Recent research conducted by Phillip Cleves of Carnegie employs sophisticated CRISPR/Cas9 genome editing technologies to identify a gene essential to stony corals’ capacity to construct complex reef designs. Proceedings of the National Academy of Sciences published this.
Marine invertebrates called stony corals construct massive skeletons that serve as the framework for reef ecosystems. A quarter of all marine species that are known to exist are found in these biodiversity hotspots.
Coral reefs have tremendous ecological value. But they are in decline due to human activity. Carbon pollution that we spew into the air is both warming oceans—causing fatal bleaching events—and altering seawater chemistry—resulting in ocean acidification that impedes reef growth.”
Phillip Cleves, Staff Scientist, Biosphere Sciences & Engineering Embryology, Carnegie Science
The extra carbon dioxide that burning fossil fuels releases into the atmosphere is eventually absorbed by the ocean, where it combines with the water to generate an acid that is harmful to coral, shellfish, and other marine life.
Stony corals are particularly susceptible to ocean acidification because they build their skeletons through the calcification of calcium carbonate, a process that gets more challenging as the pH of the surrounding water lowers.
Understanding the genes governing the procedure and how it has developed in corals has been a key research priority since coral skeleton production is crucial for creating reefs.
The Cleves lab has been using the Nobel Prize-winning CRISPR/Cas9 technology for several years to pinpoint cellular and molecular mechanisms that might direct coral conservation and restoration initiatives.
For instance, scientists previously discovered a gene that plays a crucial role in a coral’s response to heat stress, which could help determine how corals can cope with upcoming bleaching events.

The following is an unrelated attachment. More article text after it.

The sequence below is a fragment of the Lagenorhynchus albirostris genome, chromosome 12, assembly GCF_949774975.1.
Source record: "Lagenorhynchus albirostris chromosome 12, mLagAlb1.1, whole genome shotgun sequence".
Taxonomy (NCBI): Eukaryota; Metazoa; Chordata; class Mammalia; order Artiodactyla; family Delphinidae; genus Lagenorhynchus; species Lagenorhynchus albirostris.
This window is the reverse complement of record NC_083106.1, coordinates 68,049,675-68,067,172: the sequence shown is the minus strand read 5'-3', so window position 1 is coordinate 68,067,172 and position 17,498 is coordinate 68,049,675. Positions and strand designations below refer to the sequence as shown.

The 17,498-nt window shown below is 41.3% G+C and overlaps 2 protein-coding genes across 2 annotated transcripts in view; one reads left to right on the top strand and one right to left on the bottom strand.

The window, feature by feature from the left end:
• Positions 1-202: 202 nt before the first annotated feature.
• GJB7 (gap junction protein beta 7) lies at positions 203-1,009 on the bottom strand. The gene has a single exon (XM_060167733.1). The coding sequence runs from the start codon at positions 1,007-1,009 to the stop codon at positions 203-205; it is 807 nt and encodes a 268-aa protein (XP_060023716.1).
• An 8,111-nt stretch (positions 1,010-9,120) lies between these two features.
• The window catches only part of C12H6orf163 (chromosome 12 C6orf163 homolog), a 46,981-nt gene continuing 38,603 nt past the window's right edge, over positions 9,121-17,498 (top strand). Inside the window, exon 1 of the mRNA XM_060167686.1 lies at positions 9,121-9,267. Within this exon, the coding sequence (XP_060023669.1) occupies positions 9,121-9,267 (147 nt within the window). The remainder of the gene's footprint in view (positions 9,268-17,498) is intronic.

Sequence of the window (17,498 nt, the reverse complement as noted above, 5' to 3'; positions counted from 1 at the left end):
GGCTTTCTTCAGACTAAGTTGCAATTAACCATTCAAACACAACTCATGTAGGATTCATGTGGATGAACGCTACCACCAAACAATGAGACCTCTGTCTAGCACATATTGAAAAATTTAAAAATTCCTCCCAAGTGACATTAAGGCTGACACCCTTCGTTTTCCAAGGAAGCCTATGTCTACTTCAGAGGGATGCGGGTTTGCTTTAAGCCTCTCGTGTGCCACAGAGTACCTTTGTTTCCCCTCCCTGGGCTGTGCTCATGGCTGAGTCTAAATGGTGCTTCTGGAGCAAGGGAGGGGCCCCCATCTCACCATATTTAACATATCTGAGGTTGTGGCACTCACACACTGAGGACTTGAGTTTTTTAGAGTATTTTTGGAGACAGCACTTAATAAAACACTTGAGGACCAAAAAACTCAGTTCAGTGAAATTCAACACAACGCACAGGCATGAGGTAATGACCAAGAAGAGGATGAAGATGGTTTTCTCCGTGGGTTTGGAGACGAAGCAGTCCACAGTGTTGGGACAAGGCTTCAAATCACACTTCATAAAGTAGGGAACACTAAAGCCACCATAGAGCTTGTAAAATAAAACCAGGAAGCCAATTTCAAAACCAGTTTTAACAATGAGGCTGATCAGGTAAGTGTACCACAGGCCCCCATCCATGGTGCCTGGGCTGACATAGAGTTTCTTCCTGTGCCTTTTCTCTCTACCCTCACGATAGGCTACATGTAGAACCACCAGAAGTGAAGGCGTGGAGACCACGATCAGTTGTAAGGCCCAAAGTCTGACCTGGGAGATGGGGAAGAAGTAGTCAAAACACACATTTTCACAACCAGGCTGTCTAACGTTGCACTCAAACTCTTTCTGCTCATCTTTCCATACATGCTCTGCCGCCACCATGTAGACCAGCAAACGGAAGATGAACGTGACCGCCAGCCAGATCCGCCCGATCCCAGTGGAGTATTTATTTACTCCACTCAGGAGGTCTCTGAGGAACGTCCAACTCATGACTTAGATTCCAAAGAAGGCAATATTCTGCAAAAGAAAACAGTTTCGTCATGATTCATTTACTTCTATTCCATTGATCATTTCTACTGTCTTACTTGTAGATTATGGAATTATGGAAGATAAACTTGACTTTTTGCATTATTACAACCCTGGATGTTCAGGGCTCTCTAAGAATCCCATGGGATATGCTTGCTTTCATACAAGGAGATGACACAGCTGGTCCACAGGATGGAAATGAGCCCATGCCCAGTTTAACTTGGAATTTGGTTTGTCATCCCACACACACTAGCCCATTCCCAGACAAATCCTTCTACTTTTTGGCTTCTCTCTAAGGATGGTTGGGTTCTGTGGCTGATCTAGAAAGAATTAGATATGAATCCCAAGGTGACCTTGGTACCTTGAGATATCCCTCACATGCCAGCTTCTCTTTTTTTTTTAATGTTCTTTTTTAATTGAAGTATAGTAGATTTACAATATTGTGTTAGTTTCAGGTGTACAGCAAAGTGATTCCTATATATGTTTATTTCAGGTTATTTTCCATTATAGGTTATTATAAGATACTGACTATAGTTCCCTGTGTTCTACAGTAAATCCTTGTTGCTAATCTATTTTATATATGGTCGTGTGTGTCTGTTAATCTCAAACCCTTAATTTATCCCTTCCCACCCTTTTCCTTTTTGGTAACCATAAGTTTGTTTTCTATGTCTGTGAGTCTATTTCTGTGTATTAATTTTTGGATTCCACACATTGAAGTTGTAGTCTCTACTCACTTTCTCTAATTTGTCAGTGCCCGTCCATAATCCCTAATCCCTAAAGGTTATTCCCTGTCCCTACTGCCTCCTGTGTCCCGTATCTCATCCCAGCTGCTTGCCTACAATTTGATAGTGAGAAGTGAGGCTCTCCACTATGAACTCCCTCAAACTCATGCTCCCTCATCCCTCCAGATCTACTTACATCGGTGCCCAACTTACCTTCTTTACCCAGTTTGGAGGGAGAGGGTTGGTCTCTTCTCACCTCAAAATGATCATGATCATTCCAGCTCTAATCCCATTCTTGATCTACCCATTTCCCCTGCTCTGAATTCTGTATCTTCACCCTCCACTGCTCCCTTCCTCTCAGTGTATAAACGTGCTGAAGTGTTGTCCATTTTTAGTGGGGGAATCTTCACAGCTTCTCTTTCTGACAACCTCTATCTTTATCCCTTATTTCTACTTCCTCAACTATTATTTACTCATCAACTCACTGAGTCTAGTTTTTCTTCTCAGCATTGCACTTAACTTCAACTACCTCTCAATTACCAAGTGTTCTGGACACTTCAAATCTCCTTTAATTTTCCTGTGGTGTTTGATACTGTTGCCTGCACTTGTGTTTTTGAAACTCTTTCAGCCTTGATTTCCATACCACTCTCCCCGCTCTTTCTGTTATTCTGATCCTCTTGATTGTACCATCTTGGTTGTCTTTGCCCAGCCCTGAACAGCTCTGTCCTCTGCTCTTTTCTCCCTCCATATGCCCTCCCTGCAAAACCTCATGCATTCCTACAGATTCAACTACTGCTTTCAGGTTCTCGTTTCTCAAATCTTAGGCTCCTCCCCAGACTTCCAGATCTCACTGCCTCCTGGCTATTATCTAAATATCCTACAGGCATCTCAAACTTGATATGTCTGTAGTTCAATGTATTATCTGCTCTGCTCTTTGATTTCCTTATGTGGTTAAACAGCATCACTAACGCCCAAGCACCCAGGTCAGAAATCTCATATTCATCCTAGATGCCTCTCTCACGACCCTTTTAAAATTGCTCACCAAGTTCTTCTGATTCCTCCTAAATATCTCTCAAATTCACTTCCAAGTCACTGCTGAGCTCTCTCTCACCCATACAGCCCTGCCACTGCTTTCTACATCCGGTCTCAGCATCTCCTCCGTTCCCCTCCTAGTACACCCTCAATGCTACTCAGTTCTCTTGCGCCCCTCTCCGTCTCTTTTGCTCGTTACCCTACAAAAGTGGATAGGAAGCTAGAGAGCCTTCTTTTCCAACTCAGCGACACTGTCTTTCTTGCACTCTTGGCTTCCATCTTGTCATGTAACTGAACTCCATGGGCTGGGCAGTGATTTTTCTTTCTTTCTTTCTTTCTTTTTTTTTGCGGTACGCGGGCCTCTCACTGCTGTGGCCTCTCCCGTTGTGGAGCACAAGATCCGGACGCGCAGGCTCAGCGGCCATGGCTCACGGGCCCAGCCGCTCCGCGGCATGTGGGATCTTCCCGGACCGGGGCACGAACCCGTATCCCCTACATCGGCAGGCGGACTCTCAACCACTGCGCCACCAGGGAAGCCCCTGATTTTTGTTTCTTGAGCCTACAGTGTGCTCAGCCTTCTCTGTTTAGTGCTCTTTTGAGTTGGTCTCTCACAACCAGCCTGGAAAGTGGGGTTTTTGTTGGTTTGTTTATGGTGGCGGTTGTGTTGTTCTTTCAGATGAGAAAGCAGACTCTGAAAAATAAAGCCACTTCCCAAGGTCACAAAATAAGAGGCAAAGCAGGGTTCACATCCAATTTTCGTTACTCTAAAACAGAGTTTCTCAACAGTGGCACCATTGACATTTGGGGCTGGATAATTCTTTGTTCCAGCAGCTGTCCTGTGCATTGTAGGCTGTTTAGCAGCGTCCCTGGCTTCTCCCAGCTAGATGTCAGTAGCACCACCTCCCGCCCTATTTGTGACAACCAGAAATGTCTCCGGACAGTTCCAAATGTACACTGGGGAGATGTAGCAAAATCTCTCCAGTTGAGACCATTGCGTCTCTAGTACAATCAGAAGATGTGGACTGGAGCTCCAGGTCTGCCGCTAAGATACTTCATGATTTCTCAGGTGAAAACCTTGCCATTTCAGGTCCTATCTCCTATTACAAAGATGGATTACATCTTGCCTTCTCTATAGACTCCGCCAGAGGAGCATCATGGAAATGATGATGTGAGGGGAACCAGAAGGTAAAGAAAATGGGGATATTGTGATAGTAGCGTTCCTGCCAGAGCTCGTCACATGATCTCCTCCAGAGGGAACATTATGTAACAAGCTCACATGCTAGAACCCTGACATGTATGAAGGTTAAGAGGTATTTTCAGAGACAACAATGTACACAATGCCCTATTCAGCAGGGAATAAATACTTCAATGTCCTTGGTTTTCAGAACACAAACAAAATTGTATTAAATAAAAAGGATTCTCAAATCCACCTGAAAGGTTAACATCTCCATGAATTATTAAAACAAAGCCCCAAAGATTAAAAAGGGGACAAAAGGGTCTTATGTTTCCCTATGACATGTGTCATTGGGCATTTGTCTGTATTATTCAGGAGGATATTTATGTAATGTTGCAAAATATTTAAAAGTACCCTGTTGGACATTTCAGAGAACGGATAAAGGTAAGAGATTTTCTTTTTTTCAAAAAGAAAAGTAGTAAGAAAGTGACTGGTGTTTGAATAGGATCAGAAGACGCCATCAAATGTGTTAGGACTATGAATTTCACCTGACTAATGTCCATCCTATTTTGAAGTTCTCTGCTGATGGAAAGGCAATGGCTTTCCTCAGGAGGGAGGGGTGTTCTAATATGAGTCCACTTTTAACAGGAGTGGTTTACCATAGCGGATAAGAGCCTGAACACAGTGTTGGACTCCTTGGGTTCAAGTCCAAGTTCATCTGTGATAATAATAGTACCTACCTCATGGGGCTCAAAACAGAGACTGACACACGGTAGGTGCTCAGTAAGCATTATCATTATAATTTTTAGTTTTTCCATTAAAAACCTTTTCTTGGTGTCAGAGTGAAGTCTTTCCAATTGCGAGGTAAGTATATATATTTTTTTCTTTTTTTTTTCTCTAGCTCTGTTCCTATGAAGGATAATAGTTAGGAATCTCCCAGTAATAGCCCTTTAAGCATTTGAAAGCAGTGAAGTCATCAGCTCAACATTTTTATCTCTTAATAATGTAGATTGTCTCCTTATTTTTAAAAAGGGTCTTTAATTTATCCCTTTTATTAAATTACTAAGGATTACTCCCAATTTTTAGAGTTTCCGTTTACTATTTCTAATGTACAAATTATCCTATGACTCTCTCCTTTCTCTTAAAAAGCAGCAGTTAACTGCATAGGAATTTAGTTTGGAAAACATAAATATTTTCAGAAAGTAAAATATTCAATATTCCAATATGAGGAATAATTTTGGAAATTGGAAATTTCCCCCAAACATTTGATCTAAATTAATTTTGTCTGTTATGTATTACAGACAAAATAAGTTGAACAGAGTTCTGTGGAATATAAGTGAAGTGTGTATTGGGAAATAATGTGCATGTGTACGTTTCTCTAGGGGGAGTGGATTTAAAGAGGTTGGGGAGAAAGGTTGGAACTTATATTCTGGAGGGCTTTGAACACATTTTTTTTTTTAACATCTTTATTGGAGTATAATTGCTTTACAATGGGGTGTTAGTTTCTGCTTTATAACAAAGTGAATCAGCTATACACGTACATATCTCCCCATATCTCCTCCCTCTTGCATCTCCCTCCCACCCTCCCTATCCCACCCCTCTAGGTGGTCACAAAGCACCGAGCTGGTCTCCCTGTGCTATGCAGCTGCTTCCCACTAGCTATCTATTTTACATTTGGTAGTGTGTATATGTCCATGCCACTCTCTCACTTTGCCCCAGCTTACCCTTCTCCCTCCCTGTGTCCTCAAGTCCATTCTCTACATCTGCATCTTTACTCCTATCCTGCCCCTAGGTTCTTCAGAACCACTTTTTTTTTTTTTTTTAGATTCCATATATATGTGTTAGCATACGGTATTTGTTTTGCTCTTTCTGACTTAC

Now, his team, which included Amanda Tinoco from Carnegie, utilized genome editing tools to discover that a specific gene called SLC4γ is necessary for young coral colonies to start constructing their skeletons. It is responsible for moving bicarbonate across cellular membranes through the protein it encodes.
It is interesting to note that SLC4γ is exclusively found in stony corals and not in their relatives that do not construct skeletons. These findings collectively suggest that the new gene SLC4γ was employed by stony corals to evolve skeleton formation.
Cleves concluded, “By applying cutting-edge molecular biology techniques to pressing environmental problems, we can reveal the genes that determine ecologically important traits. In developing these genetic tools to study coral biology, we can greatly improve our understanding of their biology and learn how to mount successful conservation efforts for these fragile communities.”
Cleves was chosen by The Pew Charitable Trusts earlier this year as one of seven recipients of the 2023 Pew Fellowship in Marine Conservation and the first researcher to earn the organization’s Marine and Biomedical Science Fellowship.
This initiative funds studies that utilize methods or tools more frequently seen in biomedical science to improve marine conservation.